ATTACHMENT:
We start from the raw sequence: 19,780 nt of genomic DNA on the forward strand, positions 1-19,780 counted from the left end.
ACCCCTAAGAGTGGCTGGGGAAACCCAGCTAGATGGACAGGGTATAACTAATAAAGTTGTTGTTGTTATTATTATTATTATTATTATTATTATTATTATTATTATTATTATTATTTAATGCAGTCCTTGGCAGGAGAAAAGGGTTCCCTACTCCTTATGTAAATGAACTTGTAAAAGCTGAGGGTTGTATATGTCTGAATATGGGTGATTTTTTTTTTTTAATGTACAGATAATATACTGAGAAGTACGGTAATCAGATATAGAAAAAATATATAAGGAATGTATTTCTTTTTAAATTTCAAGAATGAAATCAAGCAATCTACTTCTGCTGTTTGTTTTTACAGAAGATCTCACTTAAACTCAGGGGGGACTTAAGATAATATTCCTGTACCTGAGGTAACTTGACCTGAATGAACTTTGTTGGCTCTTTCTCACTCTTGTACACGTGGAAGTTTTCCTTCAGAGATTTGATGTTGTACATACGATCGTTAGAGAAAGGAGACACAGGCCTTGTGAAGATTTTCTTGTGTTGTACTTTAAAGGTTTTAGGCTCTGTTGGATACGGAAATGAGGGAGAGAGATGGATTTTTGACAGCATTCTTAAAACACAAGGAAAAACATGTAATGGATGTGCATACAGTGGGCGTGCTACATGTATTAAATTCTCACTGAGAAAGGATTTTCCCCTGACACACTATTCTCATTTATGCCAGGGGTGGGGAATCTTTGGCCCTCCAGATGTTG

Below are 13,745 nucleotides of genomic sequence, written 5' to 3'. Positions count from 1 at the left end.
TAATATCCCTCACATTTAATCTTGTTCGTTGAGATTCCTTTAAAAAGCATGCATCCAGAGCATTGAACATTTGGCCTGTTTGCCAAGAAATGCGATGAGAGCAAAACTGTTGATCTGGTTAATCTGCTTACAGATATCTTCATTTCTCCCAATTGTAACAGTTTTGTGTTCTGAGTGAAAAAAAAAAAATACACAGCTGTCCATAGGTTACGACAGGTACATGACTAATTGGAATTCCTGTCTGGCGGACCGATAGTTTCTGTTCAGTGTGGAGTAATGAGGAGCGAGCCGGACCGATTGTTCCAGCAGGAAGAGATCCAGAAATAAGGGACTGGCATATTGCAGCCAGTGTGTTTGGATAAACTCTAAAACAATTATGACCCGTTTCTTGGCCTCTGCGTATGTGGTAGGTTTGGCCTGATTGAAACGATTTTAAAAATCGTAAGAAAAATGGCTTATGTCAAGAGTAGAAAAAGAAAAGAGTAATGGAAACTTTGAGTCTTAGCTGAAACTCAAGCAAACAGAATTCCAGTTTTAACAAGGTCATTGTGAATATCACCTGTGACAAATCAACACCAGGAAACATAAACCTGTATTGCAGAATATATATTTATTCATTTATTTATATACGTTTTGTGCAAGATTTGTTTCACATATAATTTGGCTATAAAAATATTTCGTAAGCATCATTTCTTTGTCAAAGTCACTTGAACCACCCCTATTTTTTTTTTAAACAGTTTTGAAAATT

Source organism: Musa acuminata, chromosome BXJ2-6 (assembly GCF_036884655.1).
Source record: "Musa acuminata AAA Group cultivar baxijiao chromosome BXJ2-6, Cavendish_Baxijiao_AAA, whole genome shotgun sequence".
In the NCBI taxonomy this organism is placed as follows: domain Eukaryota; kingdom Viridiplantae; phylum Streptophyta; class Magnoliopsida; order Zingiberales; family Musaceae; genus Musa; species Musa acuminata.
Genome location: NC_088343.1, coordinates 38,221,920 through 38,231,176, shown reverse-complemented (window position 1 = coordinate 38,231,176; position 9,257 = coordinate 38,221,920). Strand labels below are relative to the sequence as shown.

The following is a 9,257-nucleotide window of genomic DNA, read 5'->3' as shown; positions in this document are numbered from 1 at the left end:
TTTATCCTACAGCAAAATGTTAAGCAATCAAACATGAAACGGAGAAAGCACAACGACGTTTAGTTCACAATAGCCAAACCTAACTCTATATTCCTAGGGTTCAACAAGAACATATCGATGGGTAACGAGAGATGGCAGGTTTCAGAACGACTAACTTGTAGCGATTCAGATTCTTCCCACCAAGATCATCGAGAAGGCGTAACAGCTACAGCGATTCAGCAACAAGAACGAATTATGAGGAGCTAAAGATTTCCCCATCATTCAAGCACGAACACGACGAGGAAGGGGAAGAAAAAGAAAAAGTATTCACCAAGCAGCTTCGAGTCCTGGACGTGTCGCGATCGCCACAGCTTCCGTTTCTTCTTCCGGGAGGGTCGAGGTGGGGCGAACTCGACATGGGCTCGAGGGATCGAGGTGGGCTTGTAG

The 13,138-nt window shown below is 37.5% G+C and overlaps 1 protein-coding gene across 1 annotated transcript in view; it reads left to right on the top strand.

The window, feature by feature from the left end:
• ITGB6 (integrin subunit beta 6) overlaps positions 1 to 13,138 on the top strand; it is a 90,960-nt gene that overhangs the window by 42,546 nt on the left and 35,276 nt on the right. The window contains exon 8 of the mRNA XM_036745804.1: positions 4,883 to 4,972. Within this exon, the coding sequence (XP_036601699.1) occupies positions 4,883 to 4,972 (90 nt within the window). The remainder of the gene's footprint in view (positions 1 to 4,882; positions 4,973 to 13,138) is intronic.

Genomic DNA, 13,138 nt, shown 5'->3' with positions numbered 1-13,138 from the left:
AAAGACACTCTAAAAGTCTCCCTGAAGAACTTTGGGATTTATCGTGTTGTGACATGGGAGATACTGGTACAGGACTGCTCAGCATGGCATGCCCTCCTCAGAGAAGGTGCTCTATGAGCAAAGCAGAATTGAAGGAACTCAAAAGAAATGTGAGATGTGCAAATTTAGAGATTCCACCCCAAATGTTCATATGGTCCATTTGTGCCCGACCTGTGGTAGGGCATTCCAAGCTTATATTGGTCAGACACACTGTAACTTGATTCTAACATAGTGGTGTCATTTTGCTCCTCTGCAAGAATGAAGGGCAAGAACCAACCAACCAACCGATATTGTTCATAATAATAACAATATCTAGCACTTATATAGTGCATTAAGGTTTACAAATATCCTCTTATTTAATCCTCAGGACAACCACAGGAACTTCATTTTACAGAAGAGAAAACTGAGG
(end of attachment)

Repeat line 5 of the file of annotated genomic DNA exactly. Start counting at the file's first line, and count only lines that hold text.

Source organism: Musa acuminata, chromosome BXJ2-6 (assembly GCF_036884655.1).